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House Speaker Nancy Pelosi on Tuesday engaged in a heated exchange with CNN's Wolf Blitzer, calling the host "an apologist" for President Trump and Republicans on the issue of reaching a COVID-19 relief deal.

Why it matters: House Democrats and Senate Republicans remain at a standstill on key elements of a stimulus package. The Senate has largely been left out of the negotiating process between Pelosi and the White House.

What they're saying: Blitzer questioned Pelosi about her rejection of the White House's latest offer, asking, "Can you look [Americans] in the eye, Madame Speaker, and explain why you don't want to accept the president's latest stimulus offer?"

  • Pelosi responded that he ought to ask Republicans “why they don’t really want to meet the needs of the American people.”

"The Situation Room" host then read a tweet from Rep. Ro Khanna (D-Calif.) urging Democrats to accept Senate Republicans' $1.8 trillion proposal.

  • "What I say to you is, I don't know why you're always an apologist, and many of your colleagues, apologists for the Republican position," Pelosi said, noting "no one is waiting until February" for a stimulus package.
Blitzer: There are millions of Americans who have lost their jobs, they can't pay the rent, their kids need the food. $1.8 trillion. The president just tweeted: "Stimulus. Go big or go home. He wants even more right now. So why not work out a deal with him and don't let the perfect ... be the enemy of the good.
Pelosi: ...What makes me amused, if it weren't so sad, is how you all think that you know more about the suffering of the American people than those of us who are elected by them to represent them at that table.
It is unfortunate that we do not have shared values with this White House and that they have, in their bill ... a tax break for the wealthiest families in the country while they cut out the income earned tax credit for the poorest families and poorest children in our country...
Blitzer: Here is what you wrote in a letter to House Democrats, Madame Speaker. And I ask these questions, only as you know, so many millions of Americans are suffering right now...
Pelosi: But you quote two people who know nothing about the agreement. There is no agreement. But what the suggestions are, as if there is some authority on the subject. Please, give equal weight to all of the chairmen on the committee who have written this bill. 
Blitzer: But so many of your fellow Democrats in the House, they want a deal right now. The problem-solvers, they all want a deal right now. And here is what they're complaining about because you wrote a letter to House Democrats and you said this. Let me read a line from the letter you wrote. 'The president only wants his name on a check to go out before Election Day and for the market to go up.' 
Is that what this is all about? Not allow the president to take credit if there's a deal that would help millions of Americans right now? 
Pelosi: No, I don't care about that. He's not that important. But let me say this, with all due respect ... You really don't know what you're talking about. ... So do a service to the issue and have some level of respect for the people who have worked on these issues, written the bill to begin with.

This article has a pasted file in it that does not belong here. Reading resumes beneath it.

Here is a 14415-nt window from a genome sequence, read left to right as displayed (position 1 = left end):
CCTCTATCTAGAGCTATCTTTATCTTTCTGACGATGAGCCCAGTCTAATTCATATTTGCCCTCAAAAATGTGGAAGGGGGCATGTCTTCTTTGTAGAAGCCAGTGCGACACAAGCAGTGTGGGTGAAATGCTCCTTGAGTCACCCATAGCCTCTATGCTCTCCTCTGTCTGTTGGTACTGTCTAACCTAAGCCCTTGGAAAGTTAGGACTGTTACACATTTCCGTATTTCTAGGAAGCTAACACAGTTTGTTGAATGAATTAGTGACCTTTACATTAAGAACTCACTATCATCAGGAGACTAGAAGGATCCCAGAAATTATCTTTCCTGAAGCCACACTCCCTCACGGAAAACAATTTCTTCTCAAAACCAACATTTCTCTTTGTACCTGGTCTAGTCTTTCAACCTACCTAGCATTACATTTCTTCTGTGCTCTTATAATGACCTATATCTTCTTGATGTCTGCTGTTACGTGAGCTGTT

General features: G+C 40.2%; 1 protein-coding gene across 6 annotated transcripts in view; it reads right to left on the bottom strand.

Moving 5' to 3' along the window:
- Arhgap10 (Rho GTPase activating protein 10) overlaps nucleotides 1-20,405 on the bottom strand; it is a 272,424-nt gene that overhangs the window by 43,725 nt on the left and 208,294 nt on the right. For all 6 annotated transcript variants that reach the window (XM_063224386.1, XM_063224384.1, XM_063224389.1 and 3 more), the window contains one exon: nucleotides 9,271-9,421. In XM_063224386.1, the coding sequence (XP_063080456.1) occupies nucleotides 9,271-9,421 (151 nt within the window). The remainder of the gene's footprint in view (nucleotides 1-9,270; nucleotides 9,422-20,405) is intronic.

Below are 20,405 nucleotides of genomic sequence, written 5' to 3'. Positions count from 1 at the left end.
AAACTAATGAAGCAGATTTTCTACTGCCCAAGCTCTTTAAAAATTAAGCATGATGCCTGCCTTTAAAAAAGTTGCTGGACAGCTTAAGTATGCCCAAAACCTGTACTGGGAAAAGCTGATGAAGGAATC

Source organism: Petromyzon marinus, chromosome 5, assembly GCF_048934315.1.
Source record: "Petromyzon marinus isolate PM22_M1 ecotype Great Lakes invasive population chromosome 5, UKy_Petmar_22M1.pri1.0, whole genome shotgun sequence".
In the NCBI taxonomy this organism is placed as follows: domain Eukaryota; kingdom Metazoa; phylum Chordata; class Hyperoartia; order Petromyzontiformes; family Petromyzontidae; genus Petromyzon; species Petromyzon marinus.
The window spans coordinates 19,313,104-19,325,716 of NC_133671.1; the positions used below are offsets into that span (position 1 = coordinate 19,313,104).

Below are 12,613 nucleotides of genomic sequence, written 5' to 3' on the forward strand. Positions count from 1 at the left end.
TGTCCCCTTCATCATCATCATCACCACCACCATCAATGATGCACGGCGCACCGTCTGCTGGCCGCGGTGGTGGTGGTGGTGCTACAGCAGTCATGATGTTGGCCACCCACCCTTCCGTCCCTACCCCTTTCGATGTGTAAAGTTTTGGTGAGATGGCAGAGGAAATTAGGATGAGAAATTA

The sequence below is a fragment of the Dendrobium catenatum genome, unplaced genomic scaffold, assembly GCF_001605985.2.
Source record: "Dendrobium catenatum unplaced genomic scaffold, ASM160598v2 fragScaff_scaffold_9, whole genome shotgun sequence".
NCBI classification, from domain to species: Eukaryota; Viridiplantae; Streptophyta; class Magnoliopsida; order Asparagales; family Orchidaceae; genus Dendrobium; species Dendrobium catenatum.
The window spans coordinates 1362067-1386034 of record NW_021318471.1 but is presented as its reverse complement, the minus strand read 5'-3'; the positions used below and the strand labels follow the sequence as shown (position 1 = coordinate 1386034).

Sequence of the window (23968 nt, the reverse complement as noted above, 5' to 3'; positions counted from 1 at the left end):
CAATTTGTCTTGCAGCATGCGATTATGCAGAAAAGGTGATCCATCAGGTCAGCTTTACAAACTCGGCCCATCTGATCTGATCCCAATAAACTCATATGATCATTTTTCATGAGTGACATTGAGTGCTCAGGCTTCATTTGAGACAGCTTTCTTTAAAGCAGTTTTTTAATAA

Go deeper: Trump tells House GOP leader he wants a "big deal" on COVID relief

Go deeper

Off the Rails

Episode 6: Last stand in Georgia

Photo illustration: Aïda Amer/Axios. Photo: Drew Angerer, Raymond Boyd/Getty Images

Beginning on election night 2020 and continuing through his final days in office, Donald Trump unraveled and dragged America with him, to the point that his followers sacked the U.S. Capitol with two weeks left in his term. Axios takes you inside the collapse of a president with a special series.

Episode 6: Georgia had not backed a Democratic presidential candidate since 1992 and Donald Trump's defeat in this Deep South stronghold, and his reaction to that loss, would help cost Republicans the U.S. Senate as well. Georgia was Trump's last stand.

On Air Force One, President Trump was in a mood. He had been clear he did not want to return to Georgia, and yet somehow he'd been conscripted into another rally on the night of Jan. 4.

The Biden protection plan

Joe Biden announces his first run for the presidency in June 1987. Photo: Howard L. Sachs/CNP/Getty Images

The Joe Biden who became the 46th president on Wednesday isn't the same blabbermouth who failed in 1988 and 2008.

Why it matters: Biden now heeds guidance about staying on task with speeches and no longer worries a gaffe or two will cost him an election. His staff also limits the places where he speaks freely and off the cuff. This Biden protective bubble will only tighten in the months ahead, aides tell Axios.

Bush labels Clyburn the “savior” for Democrats

House Majority Whip James Clyburn takes a selfie Wednesday with former President George W. Bush. Photo: Patrick Semansky-Pool/Getty Images

Former President George W. Bush credited Rep. James Clyburn with being the "savior" of the Democratic Party, telling the South Carolinian at Wednesday's inauguration his endorsement allowed Joe Biden to win the party's presidential nomination.

Why it matters: The nation's last two-term Republican president also said Clyburn's nod allowed for the transfer of power, because he felt only Biden had the ability to unseat President Trump.